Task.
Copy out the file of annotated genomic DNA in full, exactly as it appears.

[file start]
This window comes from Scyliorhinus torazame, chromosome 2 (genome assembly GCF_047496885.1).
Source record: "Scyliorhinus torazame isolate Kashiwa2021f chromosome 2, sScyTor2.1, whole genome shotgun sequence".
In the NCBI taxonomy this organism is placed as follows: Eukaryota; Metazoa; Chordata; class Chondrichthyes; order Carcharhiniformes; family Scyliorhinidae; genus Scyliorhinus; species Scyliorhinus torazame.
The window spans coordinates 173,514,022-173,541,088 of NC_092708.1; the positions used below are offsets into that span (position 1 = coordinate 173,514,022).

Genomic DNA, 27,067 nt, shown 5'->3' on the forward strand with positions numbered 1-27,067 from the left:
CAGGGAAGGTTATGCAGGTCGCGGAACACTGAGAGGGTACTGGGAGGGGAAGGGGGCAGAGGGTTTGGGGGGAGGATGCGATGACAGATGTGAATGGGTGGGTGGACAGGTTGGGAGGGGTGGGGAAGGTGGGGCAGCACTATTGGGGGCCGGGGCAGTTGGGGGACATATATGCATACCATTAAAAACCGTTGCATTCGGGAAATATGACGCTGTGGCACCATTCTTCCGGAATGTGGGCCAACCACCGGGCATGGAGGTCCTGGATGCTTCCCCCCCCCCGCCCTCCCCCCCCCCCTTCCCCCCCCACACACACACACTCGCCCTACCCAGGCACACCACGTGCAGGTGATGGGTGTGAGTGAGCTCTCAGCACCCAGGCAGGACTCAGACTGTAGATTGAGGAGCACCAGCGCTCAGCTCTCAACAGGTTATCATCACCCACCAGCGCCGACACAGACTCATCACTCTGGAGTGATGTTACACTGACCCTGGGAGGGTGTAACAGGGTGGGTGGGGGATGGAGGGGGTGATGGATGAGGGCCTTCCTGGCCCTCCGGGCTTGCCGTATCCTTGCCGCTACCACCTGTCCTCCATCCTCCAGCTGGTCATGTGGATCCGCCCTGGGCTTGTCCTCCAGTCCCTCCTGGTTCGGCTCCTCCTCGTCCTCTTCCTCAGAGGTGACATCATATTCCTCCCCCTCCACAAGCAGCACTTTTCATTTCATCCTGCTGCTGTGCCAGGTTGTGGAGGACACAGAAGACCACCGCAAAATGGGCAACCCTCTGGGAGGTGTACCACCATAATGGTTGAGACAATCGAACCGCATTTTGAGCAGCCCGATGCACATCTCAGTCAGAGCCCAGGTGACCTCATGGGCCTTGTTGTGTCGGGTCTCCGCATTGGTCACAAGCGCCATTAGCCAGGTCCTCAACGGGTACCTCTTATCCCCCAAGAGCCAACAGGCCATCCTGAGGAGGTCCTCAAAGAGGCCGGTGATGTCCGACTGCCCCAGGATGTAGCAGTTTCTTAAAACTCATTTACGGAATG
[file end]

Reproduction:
This window comes from Scyliorhinus torazame, chromosome 2 (genome assembly GCF_047496885.1).
Source record: "Scyliorhinus torazame isolate Kashiwa2021f chromosome 2, sScyTor2.1, whole genome shotgun sequence".
In the NCBI taxonomy this organism is placed as follows: Eukaryota; Metazoa; Chordata; class Chondrichthyes; order Carcharhiniformes; family Scyliorhinidae; genus Scyliorhinus; species Scyliorhinus torazame.
The window spans coordinates 173,514,022-173,541,088 of NC_092708.1; the positions used below are offsets into that span (position 1 = coordinate 173,514,022).

Genomic DNA, 27,067 nt, shown 5'->3' on the forward strand with positions numbered 1-27,067 from the left:
CAGGGAAGGTTATGCAGGTCGCGGAACACTGAGAGGGTACTGGGAGGGGAAGGGGGCAGAGGGTTTGGGGGGAGGATGCGATGACAGATGTGAATGGGTGGGTGGACAGGTTGGGAGGGGTGGGGAAGGTGGGGCAGCACTATTGGGGGCCGGGGCAGTTGGGGGACATATATGCATACCATTAAAAACCGTTGCATTCGGGAAATATGACGCTGTGGCACCATTCTTCCGGAATGTGGGCCAACCACCGGGCATGGAGGTCCTGGATGCTTCCCCCCCCCCGCCCTCCCCCCCCCCCTTCCCCCCCCACACACACACACTCGCCCTACCCAGGCACACCACGTGCAGGTGATGGGTGTGAGTGAGCTCTCAGCACCCAGGCAGGACTCAGACTGTAGATTGAGGAGCACCAGCGCTCAGCTCTCAACAGGTTATCATCACCCACCAGCGCCGACACAGACTCATCACTCTGGAGTGATGTTACACTGACCCTGGGAGGGTGTAACAGGGTGGGTGGGGGATGGAGGGGGTGATGGATGAGGGCCTTCCTGGCCCTCCGGGCTTGCCGTATCCTTGCCGCTACCACCTGTCCTCCATCCTCCAGCTGGTCATGTGGATCCGCCCTGGGCTTGTCCTCCAGTCCCTCCTGGTTCGGCTCCTCCTCGTCCTCTTCCTCAGAGGTGACATCATATTCCTCCCCCTCCACAAGCAGCACTTTTCATTTCATCCTGCTGCTGTGCCAGGTTGTGGAGGACACAGAAGACCACCGCAAAATGGGCAACCCTCTGGGAGGTGTACCACCATAATGGTTGAGACAATCGAACCGCATTTTGAGCAGCCCGATGCACATCTCAGTCAGAGCCCAGGTGACCTCATGGGCCTTGTTGTGTCGGGTCTCCGCATTGGTCACAAGCGCCATTAGCCAGGTCCTCAACGGGTACCTCTTATCCCCCAAGAGCCAACAGGCCATCCTGAGGAGGTCCTCAAAGAGGCCGGTGATGTCCGACTGCCCCAGGATGTAGCAGTTTCTTAAAACTCATTTACGGAATG